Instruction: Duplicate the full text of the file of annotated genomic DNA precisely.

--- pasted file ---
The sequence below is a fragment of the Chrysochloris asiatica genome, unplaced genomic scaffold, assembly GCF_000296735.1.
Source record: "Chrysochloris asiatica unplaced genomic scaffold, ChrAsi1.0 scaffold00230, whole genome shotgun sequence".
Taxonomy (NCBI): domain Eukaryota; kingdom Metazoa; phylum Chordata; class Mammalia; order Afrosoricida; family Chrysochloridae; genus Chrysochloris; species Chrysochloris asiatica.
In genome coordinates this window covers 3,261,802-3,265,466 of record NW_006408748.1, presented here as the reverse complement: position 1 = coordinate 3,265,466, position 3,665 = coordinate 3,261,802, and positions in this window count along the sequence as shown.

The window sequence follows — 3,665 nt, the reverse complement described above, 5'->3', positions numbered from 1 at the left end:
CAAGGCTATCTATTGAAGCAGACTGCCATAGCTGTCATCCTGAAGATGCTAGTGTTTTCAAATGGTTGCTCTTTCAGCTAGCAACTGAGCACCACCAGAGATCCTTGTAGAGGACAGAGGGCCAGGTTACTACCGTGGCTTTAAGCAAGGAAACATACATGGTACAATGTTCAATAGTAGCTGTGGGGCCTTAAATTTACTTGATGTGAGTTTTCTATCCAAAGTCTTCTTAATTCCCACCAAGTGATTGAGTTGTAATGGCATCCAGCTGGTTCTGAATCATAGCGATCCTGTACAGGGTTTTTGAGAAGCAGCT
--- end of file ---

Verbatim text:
The sequence below is a fragment of the Chrysochloris asiatica genome, unplaced genomic scaffold, assembly GCF_000296735.1.
Source record: "Chrysochloris asiatica unplaced genomic scaffold, ChrAsi1.0 scaffold00230, whole genome shotgun sequence".
Taxonomy (NCBI): domain Eukaryota; kingdom Metazoa; phylum Chordata; class Mammalia; order Afrosoricida; family Chrysochloridae; genus Chrysochloris; species Chrysochloris asiatica.
In genome coordinates this window covers 3,261,802-3,265,466 of record NW_006408748.1, presented here as the reverse complement: position 1 = coordinate 3,265,466, position 3,665 = coordinate 3,261,802, and positions in this window count along the sequence as shown.

The window sequence follows — 3,665 nt, the reverse complement described above, 5'->3', positions numbered from 1 at the left end:
CAAGGCTATCTATTGAAGCAGACTGCCATAGCTGTCATCCTGAAGATGCTAGTGTTTTCAAATGGTTGCTCTTTCAGCTAGCAACTGAGCACCACCAGAGATCCTTGTAGAGGACAGAGGGCCAGGTTACTACCGTGGCTTTAAGCAAGGAAACATACATGGTACAATGTTCAATAGTAGCTGTGGGGCCTTAAATTTACTTGATGTGAGTTTTCTATCCAAAGTCTTCTTAATTCCCACCAAGTGATTGAGTTGTAATGGCATCCAGCTGGTTCTGAATCATAGCGATCCTGTACAGGGTTTTTGAGAAGCAGCT